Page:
Monday, September 30, 2013


“When I was a boy, the Dead Sea was only sick!”
-George Burns

There is no other creature that fears death as much as humans. But if there exists an even greater fear that haunts them every day of their life, it’s the fear of ageing. The slow disintegration in their journey towards that big exit, as is to be understood, would top the list of Strong Human Fears irrespective of the sexes. Death is not an every day worry as one conveniently tries to place it in a very distant future, and as nobody quite knows for sure what’s on the other side of the wall. But that’s not the case with ageing. The living cases of disintegration and decay, up and about, surrounding you are frightening with omens of an impending phase of strife and suffering.

However this fear doesn’t actually manifest to an upsetting and recognizable size before one is perhaps thirty. As a colleague once said, “Overnight, when your favorite food starts to give you flatulence and you struggle to run the same distance that you effortlessly covered the day before, don’t worry, you have turned thirty!” I’m not quite sure of the scientific side, but I have to agree there was some amount of honesty in the hopelessness in his voice. Like, they say, the best age for a woman to bear your first child is before thirty. And studies have also proved that by thirty years of age, at least three in ten males start to go bald. So there is to be something about that age when the temple that is our body slowly starts to soak in one of the harsher realities of life.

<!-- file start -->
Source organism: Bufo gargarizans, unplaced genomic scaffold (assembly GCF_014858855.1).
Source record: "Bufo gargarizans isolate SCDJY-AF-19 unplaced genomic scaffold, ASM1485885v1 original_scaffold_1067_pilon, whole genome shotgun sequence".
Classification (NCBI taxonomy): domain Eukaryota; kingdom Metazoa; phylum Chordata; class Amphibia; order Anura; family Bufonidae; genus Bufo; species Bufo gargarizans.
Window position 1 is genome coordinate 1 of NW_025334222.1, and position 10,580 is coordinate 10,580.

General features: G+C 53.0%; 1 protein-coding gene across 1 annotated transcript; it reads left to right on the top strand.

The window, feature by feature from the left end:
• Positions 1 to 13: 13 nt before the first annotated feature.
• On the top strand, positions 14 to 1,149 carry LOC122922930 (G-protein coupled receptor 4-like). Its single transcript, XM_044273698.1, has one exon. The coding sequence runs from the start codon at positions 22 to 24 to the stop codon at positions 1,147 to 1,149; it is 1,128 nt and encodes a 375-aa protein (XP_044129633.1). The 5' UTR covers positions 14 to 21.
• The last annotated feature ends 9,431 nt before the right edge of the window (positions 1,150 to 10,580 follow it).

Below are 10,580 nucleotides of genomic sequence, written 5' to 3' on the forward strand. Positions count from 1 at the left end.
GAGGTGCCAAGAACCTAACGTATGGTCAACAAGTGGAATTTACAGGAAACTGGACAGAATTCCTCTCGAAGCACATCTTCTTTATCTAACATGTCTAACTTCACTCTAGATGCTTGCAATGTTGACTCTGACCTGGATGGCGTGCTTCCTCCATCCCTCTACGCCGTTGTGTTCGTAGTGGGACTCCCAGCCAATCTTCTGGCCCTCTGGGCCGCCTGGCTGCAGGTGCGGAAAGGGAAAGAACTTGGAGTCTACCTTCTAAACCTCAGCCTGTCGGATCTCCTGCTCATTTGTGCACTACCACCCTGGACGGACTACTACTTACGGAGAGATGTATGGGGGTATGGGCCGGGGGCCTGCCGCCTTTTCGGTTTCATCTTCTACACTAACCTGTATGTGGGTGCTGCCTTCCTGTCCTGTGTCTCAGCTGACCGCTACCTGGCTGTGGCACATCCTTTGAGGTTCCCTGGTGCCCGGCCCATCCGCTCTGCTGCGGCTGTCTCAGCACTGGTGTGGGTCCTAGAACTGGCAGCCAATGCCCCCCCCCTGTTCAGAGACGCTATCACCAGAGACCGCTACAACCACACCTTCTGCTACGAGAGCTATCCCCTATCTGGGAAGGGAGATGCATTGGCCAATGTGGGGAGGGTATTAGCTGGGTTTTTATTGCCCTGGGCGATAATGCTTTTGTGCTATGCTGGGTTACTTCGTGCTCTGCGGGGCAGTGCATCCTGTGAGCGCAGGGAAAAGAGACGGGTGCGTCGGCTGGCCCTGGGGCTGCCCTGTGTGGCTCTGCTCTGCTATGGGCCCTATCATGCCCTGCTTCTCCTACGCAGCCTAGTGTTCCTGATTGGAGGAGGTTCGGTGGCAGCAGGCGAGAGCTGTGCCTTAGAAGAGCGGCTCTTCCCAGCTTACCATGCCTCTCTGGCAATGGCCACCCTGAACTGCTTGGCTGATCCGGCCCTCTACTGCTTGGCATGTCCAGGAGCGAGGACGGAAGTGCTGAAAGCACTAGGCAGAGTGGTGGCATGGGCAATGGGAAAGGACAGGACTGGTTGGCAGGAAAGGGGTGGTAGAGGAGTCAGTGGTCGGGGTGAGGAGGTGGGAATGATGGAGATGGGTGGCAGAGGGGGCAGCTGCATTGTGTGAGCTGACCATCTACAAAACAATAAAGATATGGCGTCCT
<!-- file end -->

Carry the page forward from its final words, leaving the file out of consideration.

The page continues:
Comedienne Joan Rivers, her face dreadfully stiff from all that Botox, in a talk show few months ago, said, “It’s very hard (to age) if you’re attractive… It’s very hard for a woman to get older, and older men (gasps)…! I always faked orgasm, but with these older men, you moan and groan in the wrong ear, they don’t hear it. It’s such a waste!” She vividly lists various other snags of getting old in most of her stand-ups. You look at her face, and a shudder runs through your middle. It’s pulled in all directions to keep it from collapsing on the sides. The poor woman can hardly move it to show glee or grief. It’s unnerving to look at the sad remains that once was her face entirely mummified by those countless cosmetic interventions employed to preserve its “youthful vigor”. And preserve, it did. It’s as if you pulled a “statue” on her!

Studies prove that there has been a 50% boom in the number of Americans (majority falling in the 40-50 age group) who underwent cosmetic procedures since the start of the century. Europe and Asia have also come up with mindboggling numbers encouraging this already booming enterprise. And the number of men buying into the idea has been found to be quite staggering. All of the business cashing in on the basic human fear of ageing. What one fails to understand at the time is that the effects of these plastic surgeries that are expected to halt the clock are only temporary. Later on they merely go on to become a ridiculous parody of a messed-up still life.